Wallis on Christianity, Empire

I really like Jim Wallis. From a column in Sojourners magazine: The theology of torture.

Christian theology is uneasy with empire, and the pictures from Abu Ghraib prison reveal why. More than politics is at stake in this scandal. Moral theology is also involved, and that is worthy of serious public discussion – especially when this war’s commander-in-chief speaks often of his Christian faith.

4 Responses to “Wallis on Christianity, Empire”

  1. Craig Says:

    There are plenty of ways that moral or theological issues can be discussed in the context of the war or US policies, but I don’t agree with the automatic assumption of US “empire” designs in the author’s main premise for use in comparison to Christian teachings. He just starts off declaring the US policy as being empire building and goes from there. No definition of empire in his viewpoint, or how it equates to Bush’s actions. Just a very partisan and suprisingly simplistic premise for an agrumentive point by an “editor-in-chief”.

  2. John Callender Says:

    Hm. I think this response is kinda weak. He doesn’t just say, “empire bad! Bush bad!” He gives lots of specific examples of the kind of behavior he’s talking about. And he doesn’t just start off declaring that US policy is empire building; you can see that in the excerpt here, which is his first paragraph. He says that Christian theology is uneasy with empire (as it is, which isn’t surprising, given that Christianity was born from an oppressed people undergoing a foreign occupation), and that the Abu Ghraib scandal provides an example of why it is uneasy with it (which it does). That isn’t necessarily the same thing as saying that the US is currently engaged in empire building — just that the Abu Ghraib events should give Christians pause about the direction in which we are heading.

    He does come closer to making that claim later on in the piece, but it’s not just a bald assertion; again, he’s specific about what actions he’s referring to and makes a fairly detailed supporting argument — one that your response pretty much ignores.

    I have too much respect for you to believe you’re trying to undermine his argument by intentionally mischaracterizing it, but I think your disagreement with his conclusions may have led you to ignore some of what he actually said. That’s your prerogative, of course, but it weakens the impact of your criticism on someone like me who doesn’t share your point of view.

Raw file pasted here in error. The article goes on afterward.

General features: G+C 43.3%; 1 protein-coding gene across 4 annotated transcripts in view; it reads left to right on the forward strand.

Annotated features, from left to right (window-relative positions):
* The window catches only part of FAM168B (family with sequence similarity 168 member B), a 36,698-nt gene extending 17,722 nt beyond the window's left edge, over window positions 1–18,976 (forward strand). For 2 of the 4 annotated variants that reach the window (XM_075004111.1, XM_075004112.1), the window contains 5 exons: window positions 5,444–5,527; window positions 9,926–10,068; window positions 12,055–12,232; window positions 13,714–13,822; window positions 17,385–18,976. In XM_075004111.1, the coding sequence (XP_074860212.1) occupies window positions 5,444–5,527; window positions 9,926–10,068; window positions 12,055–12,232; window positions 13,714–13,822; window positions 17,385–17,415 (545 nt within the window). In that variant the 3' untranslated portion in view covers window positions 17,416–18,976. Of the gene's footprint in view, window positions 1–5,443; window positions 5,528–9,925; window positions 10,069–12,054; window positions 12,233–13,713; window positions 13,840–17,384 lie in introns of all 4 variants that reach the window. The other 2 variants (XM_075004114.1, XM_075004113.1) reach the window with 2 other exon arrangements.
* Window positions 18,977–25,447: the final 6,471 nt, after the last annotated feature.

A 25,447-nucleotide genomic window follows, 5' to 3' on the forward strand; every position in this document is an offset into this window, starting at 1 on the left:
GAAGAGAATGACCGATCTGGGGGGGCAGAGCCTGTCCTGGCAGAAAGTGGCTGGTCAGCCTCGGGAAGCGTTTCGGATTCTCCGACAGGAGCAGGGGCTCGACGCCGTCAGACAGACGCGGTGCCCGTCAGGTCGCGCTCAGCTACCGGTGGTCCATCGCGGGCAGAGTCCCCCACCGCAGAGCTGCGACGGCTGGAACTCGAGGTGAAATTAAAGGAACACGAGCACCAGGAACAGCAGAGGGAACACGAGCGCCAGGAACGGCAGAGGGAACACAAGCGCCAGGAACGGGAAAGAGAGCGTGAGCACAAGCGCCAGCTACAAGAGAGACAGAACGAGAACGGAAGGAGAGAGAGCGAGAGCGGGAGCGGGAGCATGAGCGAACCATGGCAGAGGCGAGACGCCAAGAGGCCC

3. Craig Says:

    What does the last sentence of the author’s article say? He clearly is charging the Bush Administration with having gone down the path of “empire” intentions. I simply want to know what he considers an “empire” aspiration to be, rather than simply using the phrase, then attaching it to Bush and the actions of the military. He lists a lot of actions along the way that have been well publicized, and, as I mentioned before, there is certainly a discussion there to be made regarding moral authority issues. But the main point seems to dwell on “empire”, Christian theology (which, by the way, isn’t always against war), and the Bush Administration.

    The author makes a generalized point (it appears) of how Bush has actively created an “us against them” demonization of Islam and Iraqis when it comes to the war, when it can be pointed out that Bush’s comments are geared toward those promoting the perversion of commonly accepted Islamic teachings, and that he speaks of an enemy as those who want to stand in the way of an Iraq free to choose its own course.

    To me, the only details the author gives is in regard to the whole moralistic question as it relates to certain actions that have taken place, such as the prison abuses. The bigger question of “empire” is left incomplete, in the absence of an understanding of what it means, even in the author’s mind, in the first place.

    But, maybe my reading comprehension isn’t what I thought it was.

  4. Michael Says:

    the consequence of empire – the strategy that appears to be the Bush administration’s unapologetic choice for fighting terrorism.” m-webster definition: imperial sovereignty, rule, or dominion) I think Mr. Wallis presumes the reader is familar with the actions of the administration i.e. not clueless regarding the situation’s context. Mr. Bush chose a military action of domination against a third world country instead of a diplomatic solution. At least 14 permanent military basis are being contructed in Iraq. 160,000 combined troops. The US is the lone super power etc… Mr. Wallis is writing a reflection, not an essay on the description of the American Empire as Outlined in Policy Statements From ….

    Perhaps this reflection is an opportunity for further reflection on the biblical idea of empire that each christian needs to investigate for him or herself. The bigger question is how do followers of Jesus Christ respond to the Iraq war? Do christians participate, either directly or indirectly in the torture of other human beings.

    I remember reading an interview with a South African political prisoner who said he could never believe in the white Christ because on Sunday’s one particular prison guard would beat him regularly upon his return from worshipping his christian god!

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